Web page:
Back in 1922, G.A. Plimpton bought the tablet shown above from an archaeologist named Edgar Banks, and it has become known as “Plimpton 322.” According to an analysis of the writing, it is of Babylonian origin and probably dates back to the 18th-century BC. It has been known for a while that Plimpton 322 is a mathematical table that contains ratios related to triangles. However, there were aspects of the table that didn’t make sense, at least until recently. According to a study published in Historia Mathematica, it is actually the world’s oldest trigonometry table!
For those of you who didn’t take (or don’t remember) trignonometry, it is a branch of mathematics that deals with triangles. I was first introduced to it in high school, as part of my “college preparatory” mathematics education. One thing that initially struck me about this branch of mathematics was the fact that there were times you had to use a lookup table (or a calculator) in order to get the results you needed. I had never before done math like that. Sure, calculators made some math faster and certainly cut down on errors. However, for some trigonometry problems, you simply couldn’t get the answer without looking up numbers in a table or using a calculator.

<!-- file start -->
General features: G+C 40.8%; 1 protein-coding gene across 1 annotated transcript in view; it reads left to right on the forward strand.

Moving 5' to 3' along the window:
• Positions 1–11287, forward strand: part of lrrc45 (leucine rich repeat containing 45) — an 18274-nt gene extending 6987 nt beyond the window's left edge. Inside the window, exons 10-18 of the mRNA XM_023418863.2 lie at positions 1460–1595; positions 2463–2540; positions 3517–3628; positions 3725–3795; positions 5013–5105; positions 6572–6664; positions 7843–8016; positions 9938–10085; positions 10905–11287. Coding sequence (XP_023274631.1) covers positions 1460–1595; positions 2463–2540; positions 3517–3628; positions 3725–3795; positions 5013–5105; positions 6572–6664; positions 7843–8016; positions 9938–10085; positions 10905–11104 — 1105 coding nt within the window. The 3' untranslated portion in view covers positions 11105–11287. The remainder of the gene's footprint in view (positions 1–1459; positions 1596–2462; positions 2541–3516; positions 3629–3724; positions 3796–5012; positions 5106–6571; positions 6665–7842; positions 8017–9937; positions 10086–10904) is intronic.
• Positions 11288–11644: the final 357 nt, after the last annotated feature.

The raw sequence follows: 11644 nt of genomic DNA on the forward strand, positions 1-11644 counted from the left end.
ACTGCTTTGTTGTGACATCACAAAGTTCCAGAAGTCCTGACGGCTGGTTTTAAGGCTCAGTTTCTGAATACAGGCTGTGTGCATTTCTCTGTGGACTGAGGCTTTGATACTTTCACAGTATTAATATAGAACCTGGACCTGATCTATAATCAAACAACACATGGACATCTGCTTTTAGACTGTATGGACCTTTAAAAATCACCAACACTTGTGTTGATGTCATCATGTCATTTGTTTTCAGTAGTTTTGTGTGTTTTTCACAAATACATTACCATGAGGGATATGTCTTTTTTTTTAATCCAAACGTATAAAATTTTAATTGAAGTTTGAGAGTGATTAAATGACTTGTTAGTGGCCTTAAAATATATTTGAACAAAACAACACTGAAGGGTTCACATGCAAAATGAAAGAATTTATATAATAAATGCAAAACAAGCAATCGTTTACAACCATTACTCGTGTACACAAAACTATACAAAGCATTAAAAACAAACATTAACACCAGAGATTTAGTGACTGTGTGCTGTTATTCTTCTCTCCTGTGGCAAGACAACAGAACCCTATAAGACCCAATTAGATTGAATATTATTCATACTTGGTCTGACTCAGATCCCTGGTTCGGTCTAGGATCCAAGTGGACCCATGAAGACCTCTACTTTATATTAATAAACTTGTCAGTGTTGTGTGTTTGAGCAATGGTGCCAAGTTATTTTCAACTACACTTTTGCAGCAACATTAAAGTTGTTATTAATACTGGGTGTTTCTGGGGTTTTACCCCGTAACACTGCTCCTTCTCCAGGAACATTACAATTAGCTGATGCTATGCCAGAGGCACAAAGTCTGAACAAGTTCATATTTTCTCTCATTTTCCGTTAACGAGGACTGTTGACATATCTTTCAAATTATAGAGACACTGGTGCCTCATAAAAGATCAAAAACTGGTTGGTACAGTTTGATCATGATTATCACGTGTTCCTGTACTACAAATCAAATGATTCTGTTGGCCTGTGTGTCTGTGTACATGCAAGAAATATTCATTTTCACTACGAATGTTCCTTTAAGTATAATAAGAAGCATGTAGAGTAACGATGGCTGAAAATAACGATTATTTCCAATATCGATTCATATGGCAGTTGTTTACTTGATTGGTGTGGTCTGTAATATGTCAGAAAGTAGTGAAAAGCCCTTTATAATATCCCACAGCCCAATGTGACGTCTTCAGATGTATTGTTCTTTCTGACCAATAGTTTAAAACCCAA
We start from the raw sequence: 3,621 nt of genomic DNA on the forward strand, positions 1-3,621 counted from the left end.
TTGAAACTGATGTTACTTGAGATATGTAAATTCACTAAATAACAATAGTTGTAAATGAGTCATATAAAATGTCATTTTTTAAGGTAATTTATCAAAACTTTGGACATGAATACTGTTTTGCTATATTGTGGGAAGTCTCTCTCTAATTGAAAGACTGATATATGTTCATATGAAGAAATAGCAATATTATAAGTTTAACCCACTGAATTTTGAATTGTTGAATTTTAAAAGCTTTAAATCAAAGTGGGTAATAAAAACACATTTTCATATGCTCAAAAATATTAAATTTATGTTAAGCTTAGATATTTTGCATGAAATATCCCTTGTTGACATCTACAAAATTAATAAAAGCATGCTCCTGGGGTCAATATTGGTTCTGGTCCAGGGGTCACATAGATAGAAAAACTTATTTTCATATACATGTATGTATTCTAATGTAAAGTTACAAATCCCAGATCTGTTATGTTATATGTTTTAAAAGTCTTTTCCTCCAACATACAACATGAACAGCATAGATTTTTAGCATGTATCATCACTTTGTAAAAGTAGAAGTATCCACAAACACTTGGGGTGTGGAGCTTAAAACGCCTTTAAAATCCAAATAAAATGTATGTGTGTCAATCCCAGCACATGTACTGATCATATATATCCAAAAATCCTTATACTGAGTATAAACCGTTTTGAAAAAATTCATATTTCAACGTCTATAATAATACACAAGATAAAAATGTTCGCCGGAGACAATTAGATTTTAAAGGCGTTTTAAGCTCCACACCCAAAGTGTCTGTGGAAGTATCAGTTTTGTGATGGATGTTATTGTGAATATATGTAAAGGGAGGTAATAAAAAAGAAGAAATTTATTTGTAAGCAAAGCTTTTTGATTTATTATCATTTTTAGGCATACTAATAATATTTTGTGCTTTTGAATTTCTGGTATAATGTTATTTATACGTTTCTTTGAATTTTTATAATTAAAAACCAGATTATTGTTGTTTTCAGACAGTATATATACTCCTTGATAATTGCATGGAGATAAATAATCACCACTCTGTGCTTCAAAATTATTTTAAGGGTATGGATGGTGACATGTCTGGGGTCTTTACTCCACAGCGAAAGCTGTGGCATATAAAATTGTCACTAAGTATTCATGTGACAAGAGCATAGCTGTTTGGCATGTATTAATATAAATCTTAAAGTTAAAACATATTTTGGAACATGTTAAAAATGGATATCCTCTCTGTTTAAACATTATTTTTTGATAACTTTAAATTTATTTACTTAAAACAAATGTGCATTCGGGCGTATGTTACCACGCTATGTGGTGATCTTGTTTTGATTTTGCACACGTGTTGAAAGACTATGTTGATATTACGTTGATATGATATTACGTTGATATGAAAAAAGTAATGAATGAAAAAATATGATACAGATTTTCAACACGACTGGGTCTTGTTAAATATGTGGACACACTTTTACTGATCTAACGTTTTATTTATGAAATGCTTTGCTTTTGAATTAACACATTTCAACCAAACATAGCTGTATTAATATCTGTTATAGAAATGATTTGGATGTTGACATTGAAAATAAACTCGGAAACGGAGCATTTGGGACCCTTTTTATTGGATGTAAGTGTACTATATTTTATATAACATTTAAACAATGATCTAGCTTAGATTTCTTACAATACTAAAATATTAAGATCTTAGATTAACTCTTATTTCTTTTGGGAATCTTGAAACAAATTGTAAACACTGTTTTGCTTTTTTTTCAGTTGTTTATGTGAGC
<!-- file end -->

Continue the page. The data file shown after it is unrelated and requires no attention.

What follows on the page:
Once I studied chemistry and physics at university, trigonometry became a pretty constant companion. In physics, you use it to analyze vectors, which are one of the most fundamental aspects of that scientific discipline. In chemistry, you use it to study molecular structure. Over time, I got really adept at using my calculator to solve trigonometry-related problems. Interestingly enough, however, this tablet represents a completely different means by which you can do trigonometry.